Just over a year ago, I was traveling in a large, air-conditioned, four-wheel-drive vehicle over rough roads in rural Zambia. I was sitting securely in the passenger seat, comfortably watching the scenery and villages pass by, when suddenly the steering rod failed. The vehicle veered into a field next to the road and abruptly ground to a halt in the soft soil. We stumbled out into the intense afternoon sunshine. Unable to budge the vehicle, it did not take long before we felt vulnerable to the heat, sun, insects and thirst. The dirt road stretched for miles into the distance and we realized that we were no longer in control of our circumstances.
Living in the modern world can foster the illusion of being in control. We live in climate-controlled houses, which insulate us from the elements; we travel effortlessly across the country by road or by air, select any movie or show on demand, and order anything our hearts desire from our couches with a few clicks of a mouse or a simple Alexa voice command. Such conveniences can give us an illusion of control over our circumstances, sheltered from harm and able to summon whatever we need.
At the dawn of modernity, Francis Bacon talked about “putting nature to the rack” to subject it to our wishes. A common element of the engineering mindset is the desire to make the world controllable. The consequences of this mindset are a technological approach to nature, treating it like an elaborate mechanism to be manipulated. The result is that the world is reduced to an object to be conquered, mastered and utilized.
We are as mist
C.S. Lewis observes that “man surrenders object after object, and finally himself, to nature in return for power.” Thinking about the world as a mechanism has extended to our bodies, which are also regarded as machines to be manipulated. Many are seeking technological ways to enhance their bodies in a philosophical movement called transhumanism. Even death is perceived as a technological problem that will eventually be conquered when our bodies can be replaced by more reliable machines. Behind this movement is a desire for control by using technology to enhance or change the body in any way desired.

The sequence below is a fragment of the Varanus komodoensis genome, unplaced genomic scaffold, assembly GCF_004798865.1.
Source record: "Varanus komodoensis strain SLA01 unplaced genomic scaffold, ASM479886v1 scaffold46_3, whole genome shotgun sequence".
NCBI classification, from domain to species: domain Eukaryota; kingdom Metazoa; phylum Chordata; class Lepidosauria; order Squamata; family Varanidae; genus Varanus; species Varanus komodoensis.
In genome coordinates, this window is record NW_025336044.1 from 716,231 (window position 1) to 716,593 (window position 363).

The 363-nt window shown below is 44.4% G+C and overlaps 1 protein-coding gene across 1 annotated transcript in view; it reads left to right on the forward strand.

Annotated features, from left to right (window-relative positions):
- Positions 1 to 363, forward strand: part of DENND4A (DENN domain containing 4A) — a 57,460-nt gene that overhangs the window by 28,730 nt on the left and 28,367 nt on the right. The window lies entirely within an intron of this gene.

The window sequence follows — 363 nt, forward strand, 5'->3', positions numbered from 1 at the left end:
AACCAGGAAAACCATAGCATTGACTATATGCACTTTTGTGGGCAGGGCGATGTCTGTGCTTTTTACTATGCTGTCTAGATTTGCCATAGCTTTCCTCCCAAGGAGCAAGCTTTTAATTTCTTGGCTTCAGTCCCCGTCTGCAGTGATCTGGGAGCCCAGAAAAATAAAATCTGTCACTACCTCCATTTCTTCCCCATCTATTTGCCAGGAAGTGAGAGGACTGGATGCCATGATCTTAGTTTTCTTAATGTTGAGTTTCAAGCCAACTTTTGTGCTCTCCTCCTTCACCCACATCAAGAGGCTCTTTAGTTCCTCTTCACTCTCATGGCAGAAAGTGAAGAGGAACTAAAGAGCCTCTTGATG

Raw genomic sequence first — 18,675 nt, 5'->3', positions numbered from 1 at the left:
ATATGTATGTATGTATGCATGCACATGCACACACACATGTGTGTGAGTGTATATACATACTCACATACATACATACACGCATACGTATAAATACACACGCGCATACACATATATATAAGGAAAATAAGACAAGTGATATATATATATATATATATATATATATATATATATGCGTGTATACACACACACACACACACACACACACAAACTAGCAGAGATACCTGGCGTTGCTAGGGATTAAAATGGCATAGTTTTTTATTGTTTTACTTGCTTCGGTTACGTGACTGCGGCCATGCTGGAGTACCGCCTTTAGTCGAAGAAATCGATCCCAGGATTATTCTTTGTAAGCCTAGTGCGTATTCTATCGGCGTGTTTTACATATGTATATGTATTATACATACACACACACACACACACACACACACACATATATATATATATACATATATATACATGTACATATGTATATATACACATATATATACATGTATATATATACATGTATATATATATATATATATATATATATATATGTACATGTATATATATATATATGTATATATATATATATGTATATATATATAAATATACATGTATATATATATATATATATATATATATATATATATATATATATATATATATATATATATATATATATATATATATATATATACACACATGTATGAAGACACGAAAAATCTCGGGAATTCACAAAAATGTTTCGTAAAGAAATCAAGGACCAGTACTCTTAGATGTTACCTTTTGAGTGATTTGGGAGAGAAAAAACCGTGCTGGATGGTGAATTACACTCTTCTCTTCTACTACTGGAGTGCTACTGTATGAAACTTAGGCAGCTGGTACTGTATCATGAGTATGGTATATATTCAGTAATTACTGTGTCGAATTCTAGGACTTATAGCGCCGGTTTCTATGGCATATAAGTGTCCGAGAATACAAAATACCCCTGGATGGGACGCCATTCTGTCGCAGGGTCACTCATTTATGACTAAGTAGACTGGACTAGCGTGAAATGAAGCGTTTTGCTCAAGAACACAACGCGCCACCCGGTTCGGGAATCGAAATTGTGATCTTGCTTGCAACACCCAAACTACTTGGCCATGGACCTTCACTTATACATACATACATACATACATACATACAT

The philosopher George Grant wrote that “most of us have forgotten our true status. We do not have complete control of ourselves; we are not independent of others; at birth and death we are helpless, and never at any time are we autonomous.” Grant reminds us that “we are creatures, dependent on God’s love, and not simply our own masters.”
One of the by-products of the global pandemic has been a reminder that we are not in control. Despite all our advances, a microscopic virus brought the world to a standstill. In times such as these we are forced to acknowledge the plain truth described in James 4:13-15: “Come now, you who say, ‘Today or tomorrow we will go into such and such a town and spend a year there and trade and make a profit’ – yet you do not know what tomorrow will bring. What is your life? For you are a mist that appears for a little time and then vanishes. Instead, you ought to say, ‘If the Lord wills, we will live and do this or that.’”
I am thankful for technology, but regularly need to be reminded that I am not in control. As I learned in Zambia, even when we have our hands on the steering wheel, we don’t really have control. “As followers of Jesus Christ, living in this world – which some seek to control . . . we declare with joy and trust: Our world belongs to God!” (Contemporary Testimony, part 1). Thanks be to God – he is in control.